BASEL, Switzerland — At Baselworld, the chatter in the exhibit halls flanking the convention centre wasn’t so much on the new chronographs, tourbillons and pilot watches on display as the ones that weren’t.
The list of brands skipping the jewellery and watch industry’s biggest annual exhibition has grown far longer than the roster of attendees, with the number of exhibitors down by two-thirds in the last two years, to 520 this year. Last year, Swatch Group, the world’s largest watch manufacturer by revenue, announced it was pulling out of Baselworld, with chief executive Nick Hayek telling CNBC “when you look at these old traditional watch fairs, it doesn't make any sense anymore.” Raymond Weil, Corum and other major players were also absent this year.
Behind the dropoff: watch brands are relying more on direct sales to customers and are cutting ties with the department stores and other wholesalers that flock to Switzerland each year. When brands can debut new products on Instagram, a pilgrimage to Basel to show off for buyers becomes less essential. It’s a problem confronting fashion industry gatherings as well — fashion weeks in New York and London have seen a steady trickle of designers decamp to Paris or stop showing. Baselworld’s decline has been swifter, with analysts and buyers describing the mass exodus as a rebellion against leadership widely viewed as inflexible, as well as rampant price gouging by the conference’s Swiss hosts.
When you look at these old traditional watch fairs, it doesn't make any sense anymore
Baselworld is fighting back under Michel Loris-Melikoff, who stepped into the managing director role last year. He’s promised over the next few years to broaden the show’s appeal for brands and consumers with talks, collectors’ areas, a retailer summit, an e-concierge for travel planning and lower pricing. Next year, the event will also move to late April, right after SIHH, a trade fair dominated by Richemont-owned brands, making it easier for retailers to attend both events.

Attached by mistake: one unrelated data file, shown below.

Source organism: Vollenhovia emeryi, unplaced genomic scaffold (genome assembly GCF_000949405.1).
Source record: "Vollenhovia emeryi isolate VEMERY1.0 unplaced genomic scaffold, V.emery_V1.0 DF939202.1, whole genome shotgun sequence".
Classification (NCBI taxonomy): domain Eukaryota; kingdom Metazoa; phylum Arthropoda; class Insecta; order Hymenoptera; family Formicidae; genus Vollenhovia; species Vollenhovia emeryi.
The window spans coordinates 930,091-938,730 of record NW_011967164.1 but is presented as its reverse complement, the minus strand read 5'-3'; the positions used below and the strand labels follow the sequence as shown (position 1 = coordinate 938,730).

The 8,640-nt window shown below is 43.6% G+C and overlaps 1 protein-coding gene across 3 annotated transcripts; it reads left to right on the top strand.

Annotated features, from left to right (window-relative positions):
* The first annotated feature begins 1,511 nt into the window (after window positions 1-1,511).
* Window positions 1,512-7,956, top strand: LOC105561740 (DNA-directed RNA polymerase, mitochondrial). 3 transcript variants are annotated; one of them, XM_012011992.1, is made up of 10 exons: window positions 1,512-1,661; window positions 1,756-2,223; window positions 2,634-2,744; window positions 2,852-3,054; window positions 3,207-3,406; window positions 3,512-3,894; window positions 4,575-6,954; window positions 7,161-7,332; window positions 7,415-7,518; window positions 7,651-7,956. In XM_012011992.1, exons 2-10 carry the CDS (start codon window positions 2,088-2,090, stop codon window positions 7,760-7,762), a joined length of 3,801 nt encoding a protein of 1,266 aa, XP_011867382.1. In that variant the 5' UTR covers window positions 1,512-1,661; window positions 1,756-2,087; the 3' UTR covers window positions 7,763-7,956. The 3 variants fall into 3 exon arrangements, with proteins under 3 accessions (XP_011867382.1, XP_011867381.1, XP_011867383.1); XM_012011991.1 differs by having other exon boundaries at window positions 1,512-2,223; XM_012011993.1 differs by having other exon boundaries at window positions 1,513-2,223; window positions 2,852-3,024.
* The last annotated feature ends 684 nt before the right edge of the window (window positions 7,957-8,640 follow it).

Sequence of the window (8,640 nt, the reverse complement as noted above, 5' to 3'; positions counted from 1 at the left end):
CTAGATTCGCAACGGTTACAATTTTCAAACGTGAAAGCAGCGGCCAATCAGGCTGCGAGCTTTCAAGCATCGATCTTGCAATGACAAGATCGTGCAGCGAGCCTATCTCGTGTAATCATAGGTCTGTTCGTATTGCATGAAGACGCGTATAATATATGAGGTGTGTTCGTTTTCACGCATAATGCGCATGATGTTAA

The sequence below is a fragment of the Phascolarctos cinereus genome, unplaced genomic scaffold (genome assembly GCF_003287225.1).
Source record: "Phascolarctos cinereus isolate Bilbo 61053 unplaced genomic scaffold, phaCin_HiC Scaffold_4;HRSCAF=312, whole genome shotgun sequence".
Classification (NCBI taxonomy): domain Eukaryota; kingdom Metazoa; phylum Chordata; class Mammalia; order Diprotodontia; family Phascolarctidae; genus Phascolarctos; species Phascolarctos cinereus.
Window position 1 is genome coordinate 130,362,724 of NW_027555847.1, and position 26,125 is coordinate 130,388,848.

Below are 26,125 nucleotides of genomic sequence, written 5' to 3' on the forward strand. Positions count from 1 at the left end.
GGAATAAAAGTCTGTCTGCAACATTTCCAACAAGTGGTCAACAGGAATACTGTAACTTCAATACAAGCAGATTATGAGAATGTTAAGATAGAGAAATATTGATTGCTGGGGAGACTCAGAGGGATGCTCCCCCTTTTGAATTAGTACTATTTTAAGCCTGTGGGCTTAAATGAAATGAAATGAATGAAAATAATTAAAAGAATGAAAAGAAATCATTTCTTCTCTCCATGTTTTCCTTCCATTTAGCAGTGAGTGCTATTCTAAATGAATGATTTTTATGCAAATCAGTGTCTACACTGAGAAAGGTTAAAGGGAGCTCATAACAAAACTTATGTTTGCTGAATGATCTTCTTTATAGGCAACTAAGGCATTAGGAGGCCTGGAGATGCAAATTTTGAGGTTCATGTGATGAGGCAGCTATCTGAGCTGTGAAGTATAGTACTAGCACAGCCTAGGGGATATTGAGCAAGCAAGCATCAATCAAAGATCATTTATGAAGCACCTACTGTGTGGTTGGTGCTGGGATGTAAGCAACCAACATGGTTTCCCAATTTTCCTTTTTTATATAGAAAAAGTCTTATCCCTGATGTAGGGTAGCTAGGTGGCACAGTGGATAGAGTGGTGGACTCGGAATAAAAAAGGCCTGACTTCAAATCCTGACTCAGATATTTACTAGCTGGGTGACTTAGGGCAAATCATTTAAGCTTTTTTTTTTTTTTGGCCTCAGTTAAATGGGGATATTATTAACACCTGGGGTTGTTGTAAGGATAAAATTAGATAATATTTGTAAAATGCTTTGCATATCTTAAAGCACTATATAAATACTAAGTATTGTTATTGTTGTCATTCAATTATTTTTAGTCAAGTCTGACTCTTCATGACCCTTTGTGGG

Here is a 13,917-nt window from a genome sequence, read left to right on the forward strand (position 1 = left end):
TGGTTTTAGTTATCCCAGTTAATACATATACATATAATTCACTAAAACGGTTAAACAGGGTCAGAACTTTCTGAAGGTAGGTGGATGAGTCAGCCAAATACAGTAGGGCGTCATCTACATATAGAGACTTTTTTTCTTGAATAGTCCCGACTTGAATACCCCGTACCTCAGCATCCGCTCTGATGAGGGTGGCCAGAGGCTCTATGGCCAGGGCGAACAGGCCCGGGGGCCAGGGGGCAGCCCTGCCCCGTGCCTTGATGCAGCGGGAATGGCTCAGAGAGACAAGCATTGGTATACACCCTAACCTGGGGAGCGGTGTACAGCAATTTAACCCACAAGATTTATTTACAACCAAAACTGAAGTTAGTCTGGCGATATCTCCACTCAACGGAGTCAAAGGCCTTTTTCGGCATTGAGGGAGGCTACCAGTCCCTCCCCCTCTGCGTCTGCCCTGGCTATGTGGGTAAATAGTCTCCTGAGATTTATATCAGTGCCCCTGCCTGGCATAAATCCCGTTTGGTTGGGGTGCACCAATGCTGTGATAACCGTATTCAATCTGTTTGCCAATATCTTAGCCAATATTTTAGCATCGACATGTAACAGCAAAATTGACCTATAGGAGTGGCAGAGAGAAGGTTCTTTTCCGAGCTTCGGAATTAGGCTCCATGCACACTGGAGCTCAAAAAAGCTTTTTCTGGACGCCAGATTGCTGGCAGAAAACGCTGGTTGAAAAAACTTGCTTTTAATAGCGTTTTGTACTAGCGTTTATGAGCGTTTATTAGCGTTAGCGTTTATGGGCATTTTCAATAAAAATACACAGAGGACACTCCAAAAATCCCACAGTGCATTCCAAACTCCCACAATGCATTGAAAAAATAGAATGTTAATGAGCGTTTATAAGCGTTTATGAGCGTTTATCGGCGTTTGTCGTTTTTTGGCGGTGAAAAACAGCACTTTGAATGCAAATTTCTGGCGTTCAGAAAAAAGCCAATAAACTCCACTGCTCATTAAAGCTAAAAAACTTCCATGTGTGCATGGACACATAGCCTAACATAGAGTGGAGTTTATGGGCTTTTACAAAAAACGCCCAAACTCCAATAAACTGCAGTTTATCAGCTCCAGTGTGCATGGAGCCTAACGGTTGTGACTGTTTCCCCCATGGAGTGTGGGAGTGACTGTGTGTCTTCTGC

The success or failure of these changes will affect not only the $20 billion Swiss watch industry but also a vast network of retailers, manufacturers and service providers that rely on the fairs to spot trends, connect with new brands and find suppliers.
“The trade show model is less and less relevant,” said Reginald Brack, a watch industry analyst at market research firm NPD Group. “Retailers are crowdsourcing through social media. It accelerates the whole process.”
Retailers are crowdsourcing through social media. It accelerates the whole process.
Inside the exhibition halls this week, seating, trees and a plaza for fashion shows occupied spaces once held by watch brands, creating a bustling atmosphere despite a 22 percent drop in attendance from last year. An entire hall typically devoted to jewellery brands was closed entirely.
Additional options for food and refreshments, including a Moët & Chandon wine bar, were added to the mix.
Changing the format is no guarantee to win back brands that increasingly rely on clicks to their website and Instagram likes to discover in real time what’s popular. Swiss watch brands are slow to change but they’ve begun to adapt when it comes to technology.
In 2017, IWC was the first Richemont watch brand to launch e-commerce. “Now it’s a big part of their strategy,” Brack said. “They want to connect to consumers and they want them for life.” Audemars Piguet cited its goal to forge “more direct relationships with end clients and watch enthusiasts” in its decision not to attend next year’s SIHH.
This is the Super Bowl for the industry and we all need to be in the stadium
Bulgari, one of four LVMH watch brands that exhibited at Baselworld this year, hasn’t decided whether it will return in 2020, chief executive Jean-Christophe Babin told BoF. The brand has cut its watch and jewellery wholesale accounts in half, to 300, since the start of 2018 and has looked into alternative ways of connecting with third-party retailers. Last year, the brand hosted roughly 100 clients at the Bulgari Hotel in Dubai, one of six the company operates worldwide. Over three days, Bulgari presented new products and offered a deeper look at its heritage.